8. Oh, J & J, I feel so bad for you and the Fireball. You have a good outlook, and it just must be that there was a reason the trip to the BRR didn’t materialize. We will be missing you guys to the max and hoping for happier trails ahead.


      • Yoly and I will be working the summer at the Lake Tahoe KOA so Y’all come out and visit :-) At 6,300 foot elevation, the summer temps are generally a nice high 70s and there’s lots to see and do in the vicinity. It’s a beautiful area.


    • Tenting with Jezzy is tough. We would have to take her with us everywhere, and that’s not fun for anyone. We had one real bad tenting experience with her, where she heard raccoons in the middle of the night, and charged out. John grabbed her leg just as she had punched a big hole in the door. So no more tenting. ;-)). We laugh about that now, but it was a long night. We wound up putting two leashes on her, and tying one to each of our ankles. Funny to think of it now.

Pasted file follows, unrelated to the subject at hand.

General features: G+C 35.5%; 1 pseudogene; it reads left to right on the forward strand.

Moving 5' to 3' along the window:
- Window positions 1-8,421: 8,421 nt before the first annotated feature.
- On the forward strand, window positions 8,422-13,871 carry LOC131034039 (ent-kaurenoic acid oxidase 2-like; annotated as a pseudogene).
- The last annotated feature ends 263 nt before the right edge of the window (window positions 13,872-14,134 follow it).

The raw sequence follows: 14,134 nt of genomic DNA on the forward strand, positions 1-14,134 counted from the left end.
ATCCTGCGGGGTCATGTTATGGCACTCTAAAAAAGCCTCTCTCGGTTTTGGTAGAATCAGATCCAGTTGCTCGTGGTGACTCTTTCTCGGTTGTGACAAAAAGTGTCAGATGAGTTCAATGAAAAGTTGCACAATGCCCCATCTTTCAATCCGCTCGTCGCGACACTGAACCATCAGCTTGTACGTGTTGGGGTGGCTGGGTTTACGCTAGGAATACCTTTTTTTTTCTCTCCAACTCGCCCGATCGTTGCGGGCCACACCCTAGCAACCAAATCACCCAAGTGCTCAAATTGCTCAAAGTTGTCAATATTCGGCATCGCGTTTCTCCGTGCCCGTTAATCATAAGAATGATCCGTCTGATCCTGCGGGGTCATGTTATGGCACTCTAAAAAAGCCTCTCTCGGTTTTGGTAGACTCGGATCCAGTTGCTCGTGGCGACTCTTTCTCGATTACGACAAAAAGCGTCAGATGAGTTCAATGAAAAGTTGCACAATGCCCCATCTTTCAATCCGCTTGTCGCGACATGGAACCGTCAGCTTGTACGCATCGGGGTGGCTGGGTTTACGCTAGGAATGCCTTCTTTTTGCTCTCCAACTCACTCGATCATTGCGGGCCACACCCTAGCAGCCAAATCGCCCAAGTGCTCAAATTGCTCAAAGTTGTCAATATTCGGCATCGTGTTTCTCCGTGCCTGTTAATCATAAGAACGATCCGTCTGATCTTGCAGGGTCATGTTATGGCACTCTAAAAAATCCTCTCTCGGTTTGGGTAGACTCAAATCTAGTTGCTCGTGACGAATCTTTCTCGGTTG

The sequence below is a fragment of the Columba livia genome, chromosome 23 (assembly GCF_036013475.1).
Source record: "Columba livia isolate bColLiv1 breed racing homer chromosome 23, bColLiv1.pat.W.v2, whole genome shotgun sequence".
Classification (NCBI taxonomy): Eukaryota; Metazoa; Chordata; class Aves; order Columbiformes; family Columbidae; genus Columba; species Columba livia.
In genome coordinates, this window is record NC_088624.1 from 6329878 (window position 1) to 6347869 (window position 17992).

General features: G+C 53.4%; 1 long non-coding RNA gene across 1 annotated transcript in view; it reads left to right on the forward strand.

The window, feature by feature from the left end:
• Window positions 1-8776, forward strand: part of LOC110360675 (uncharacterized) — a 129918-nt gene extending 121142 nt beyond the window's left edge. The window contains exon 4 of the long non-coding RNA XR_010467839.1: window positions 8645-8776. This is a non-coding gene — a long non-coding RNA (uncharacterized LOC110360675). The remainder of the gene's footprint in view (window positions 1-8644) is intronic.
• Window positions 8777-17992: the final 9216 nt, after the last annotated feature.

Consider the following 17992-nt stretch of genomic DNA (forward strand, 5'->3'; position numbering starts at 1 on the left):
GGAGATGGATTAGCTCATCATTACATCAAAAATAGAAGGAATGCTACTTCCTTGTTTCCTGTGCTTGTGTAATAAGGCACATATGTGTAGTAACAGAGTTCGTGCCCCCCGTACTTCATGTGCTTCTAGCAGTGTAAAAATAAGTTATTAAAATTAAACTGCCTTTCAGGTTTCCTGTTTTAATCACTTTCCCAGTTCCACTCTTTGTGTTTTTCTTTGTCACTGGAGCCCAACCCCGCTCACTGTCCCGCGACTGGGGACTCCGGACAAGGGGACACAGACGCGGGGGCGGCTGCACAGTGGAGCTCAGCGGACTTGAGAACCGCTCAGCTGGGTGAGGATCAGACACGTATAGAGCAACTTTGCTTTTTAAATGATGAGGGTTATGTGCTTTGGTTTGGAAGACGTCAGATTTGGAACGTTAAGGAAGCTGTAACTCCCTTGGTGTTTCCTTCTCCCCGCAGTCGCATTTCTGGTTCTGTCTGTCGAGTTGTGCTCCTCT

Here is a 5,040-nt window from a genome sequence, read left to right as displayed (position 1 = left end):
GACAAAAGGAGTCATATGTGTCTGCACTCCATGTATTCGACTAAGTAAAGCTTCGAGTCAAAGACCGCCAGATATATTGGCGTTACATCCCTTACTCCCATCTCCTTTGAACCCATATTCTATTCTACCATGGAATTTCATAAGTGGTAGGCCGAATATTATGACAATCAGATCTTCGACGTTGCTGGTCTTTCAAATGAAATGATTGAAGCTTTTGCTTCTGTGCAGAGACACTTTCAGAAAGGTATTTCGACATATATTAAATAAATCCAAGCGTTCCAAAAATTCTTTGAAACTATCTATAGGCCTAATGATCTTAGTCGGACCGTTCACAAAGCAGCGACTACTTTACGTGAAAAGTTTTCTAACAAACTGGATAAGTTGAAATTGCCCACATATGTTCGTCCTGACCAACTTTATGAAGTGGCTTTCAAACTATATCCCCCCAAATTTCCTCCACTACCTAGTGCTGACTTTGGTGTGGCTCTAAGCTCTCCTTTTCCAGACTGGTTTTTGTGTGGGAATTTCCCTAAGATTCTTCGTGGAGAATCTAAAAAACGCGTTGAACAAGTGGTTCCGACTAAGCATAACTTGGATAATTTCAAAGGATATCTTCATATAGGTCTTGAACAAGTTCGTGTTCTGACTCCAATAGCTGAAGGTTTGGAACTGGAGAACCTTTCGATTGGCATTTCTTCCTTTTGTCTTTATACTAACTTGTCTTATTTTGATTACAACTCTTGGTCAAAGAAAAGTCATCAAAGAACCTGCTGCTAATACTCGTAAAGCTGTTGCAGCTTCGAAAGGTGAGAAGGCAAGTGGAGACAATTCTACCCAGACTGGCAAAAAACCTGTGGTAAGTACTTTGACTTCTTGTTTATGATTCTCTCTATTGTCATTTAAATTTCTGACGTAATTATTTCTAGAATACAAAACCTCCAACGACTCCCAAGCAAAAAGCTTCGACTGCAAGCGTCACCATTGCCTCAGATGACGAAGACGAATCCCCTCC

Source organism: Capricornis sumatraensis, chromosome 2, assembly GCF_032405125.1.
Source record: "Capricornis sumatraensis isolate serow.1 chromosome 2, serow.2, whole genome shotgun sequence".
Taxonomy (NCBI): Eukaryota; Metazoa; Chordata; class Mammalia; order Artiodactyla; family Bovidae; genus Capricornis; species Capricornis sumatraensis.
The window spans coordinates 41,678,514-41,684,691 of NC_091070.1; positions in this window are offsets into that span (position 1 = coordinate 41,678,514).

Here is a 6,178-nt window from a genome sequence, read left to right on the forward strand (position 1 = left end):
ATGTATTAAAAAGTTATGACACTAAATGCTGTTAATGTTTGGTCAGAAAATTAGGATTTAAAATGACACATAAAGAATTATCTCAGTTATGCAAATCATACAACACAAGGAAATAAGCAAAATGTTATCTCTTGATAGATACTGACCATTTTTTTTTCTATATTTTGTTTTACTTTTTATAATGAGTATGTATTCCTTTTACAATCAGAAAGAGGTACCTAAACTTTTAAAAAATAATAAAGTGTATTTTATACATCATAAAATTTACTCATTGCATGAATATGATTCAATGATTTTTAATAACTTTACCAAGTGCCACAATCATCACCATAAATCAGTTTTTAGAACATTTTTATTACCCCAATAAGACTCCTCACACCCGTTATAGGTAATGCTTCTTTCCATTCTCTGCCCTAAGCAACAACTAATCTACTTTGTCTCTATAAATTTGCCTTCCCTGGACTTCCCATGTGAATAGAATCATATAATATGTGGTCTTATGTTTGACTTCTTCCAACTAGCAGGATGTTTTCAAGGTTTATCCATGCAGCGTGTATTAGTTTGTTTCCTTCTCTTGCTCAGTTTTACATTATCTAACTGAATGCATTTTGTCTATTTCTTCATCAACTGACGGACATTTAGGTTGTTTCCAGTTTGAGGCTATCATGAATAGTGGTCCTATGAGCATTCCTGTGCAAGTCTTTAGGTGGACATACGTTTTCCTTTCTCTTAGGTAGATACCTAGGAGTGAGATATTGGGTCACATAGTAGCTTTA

We will survive, I guess. See you soon .


      • You can’t write comedy any better than that …. where’s the video camera when you need it :-)


  9. So sorry to hear that the Fireball needs more work, and that you won’t be able to make the trip you had been looking forward to. Maybe a miracle will happen and you’ll be able to make the trip after all.